About half of people experiencing homelessness suffer from mental health issues. According to the National Coalition for the Homeless, at any given point in time, 45 percent of homeless people report having had indicators of mental health problems during the past year. About 25 percent of the homeless population has serious mental illness, including chronic depression, bipolar disorder, personality disorders, and schizophrenia.
Serious mental illnesses disrupt people’s ability to carry out essential aspects of daily life, such as self care and household management. Mental illnesses may also prevent people from forming and maintaining stable relationships or cause people to misinterpret others’ guidance and react irrationally. This often results in pushing away caregivers, family, and friends who may be the force keeping that person from becoming homeless.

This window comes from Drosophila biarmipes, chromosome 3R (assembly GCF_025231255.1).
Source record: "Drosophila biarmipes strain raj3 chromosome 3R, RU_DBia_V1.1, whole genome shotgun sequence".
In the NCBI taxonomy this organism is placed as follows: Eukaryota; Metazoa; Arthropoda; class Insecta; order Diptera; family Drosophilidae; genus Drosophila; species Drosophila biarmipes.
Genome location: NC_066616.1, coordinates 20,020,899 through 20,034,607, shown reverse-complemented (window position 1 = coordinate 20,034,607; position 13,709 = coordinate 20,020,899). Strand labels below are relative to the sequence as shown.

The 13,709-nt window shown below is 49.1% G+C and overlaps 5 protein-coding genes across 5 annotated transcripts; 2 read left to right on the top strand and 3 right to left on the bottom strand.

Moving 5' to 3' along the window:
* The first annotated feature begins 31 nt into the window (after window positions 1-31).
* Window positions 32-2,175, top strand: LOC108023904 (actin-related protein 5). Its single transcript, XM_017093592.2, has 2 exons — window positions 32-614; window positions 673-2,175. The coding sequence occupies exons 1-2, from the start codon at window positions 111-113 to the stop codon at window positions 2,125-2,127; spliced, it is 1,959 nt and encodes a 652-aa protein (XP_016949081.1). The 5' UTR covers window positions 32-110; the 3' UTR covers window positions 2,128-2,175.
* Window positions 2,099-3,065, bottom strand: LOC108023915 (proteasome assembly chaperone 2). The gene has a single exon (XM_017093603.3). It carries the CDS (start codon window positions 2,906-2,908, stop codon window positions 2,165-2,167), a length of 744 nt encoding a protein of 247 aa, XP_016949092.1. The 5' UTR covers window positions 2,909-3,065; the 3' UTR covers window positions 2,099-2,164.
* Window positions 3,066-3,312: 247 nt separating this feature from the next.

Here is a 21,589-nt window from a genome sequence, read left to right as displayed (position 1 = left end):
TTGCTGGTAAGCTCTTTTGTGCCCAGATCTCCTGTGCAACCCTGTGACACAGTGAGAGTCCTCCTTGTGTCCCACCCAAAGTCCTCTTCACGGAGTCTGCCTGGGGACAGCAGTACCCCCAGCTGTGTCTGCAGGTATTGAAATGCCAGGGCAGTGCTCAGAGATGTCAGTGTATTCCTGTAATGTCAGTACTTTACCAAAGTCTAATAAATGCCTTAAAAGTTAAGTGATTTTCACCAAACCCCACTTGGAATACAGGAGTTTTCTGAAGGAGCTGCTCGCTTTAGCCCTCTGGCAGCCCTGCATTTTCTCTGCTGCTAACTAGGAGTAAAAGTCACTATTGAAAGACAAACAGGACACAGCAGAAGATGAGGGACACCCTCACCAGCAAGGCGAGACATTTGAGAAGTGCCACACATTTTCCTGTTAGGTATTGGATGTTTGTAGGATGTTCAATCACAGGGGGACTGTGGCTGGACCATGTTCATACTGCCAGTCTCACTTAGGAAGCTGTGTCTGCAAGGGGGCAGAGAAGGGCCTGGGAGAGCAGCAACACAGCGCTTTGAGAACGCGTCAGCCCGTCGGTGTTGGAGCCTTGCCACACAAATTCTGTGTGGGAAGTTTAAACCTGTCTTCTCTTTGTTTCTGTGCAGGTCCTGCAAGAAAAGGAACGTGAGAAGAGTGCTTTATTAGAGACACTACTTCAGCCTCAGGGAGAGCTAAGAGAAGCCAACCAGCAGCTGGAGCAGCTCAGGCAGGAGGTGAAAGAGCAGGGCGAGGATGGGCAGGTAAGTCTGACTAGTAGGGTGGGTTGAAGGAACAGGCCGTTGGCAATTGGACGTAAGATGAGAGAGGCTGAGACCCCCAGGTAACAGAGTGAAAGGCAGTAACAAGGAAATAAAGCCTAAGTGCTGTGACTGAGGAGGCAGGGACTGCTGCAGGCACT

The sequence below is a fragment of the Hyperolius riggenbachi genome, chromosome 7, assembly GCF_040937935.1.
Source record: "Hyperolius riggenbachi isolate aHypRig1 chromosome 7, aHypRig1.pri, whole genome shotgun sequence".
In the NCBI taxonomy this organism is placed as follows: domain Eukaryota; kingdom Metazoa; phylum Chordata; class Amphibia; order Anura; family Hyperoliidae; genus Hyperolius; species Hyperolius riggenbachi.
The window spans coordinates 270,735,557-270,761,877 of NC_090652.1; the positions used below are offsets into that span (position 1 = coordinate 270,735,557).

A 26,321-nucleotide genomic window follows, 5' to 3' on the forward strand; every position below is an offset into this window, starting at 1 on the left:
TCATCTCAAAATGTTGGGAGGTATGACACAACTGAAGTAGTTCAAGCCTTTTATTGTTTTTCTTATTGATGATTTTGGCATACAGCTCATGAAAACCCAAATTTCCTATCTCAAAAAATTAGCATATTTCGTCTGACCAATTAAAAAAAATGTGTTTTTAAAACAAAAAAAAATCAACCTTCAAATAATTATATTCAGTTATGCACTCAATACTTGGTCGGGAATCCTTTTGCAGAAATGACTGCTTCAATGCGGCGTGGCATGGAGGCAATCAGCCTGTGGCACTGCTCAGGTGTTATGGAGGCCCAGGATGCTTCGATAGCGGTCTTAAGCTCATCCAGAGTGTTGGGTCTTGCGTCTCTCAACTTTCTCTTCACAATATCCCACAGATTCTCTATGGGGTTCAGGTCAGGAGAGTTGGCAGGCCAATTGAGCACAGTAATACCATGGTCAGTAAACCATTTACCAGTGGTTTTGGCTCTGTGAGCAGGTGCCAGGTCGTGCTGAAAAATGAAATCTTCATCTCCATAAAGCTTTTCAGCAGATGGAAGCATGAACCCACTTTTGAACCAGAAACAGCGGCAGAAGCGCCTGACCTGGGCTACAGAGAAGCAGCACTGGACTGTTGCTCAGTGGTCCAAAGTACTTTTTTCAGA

As a result of these factors and the stresses of living with a mental disorder, people with mentally illnesses are much more likely to become homeless than the general population.
Most of the mentally ill homeless go untreated, and frequently cycle in and out of medical and psychiatric hospitals, drug rehabilitation programs, and prisons and jails, at enormous personal and public costs.
53% of HSI's tenants come to our buildings with histories of mental illness
100% of them now have on-site
access to psychiatric care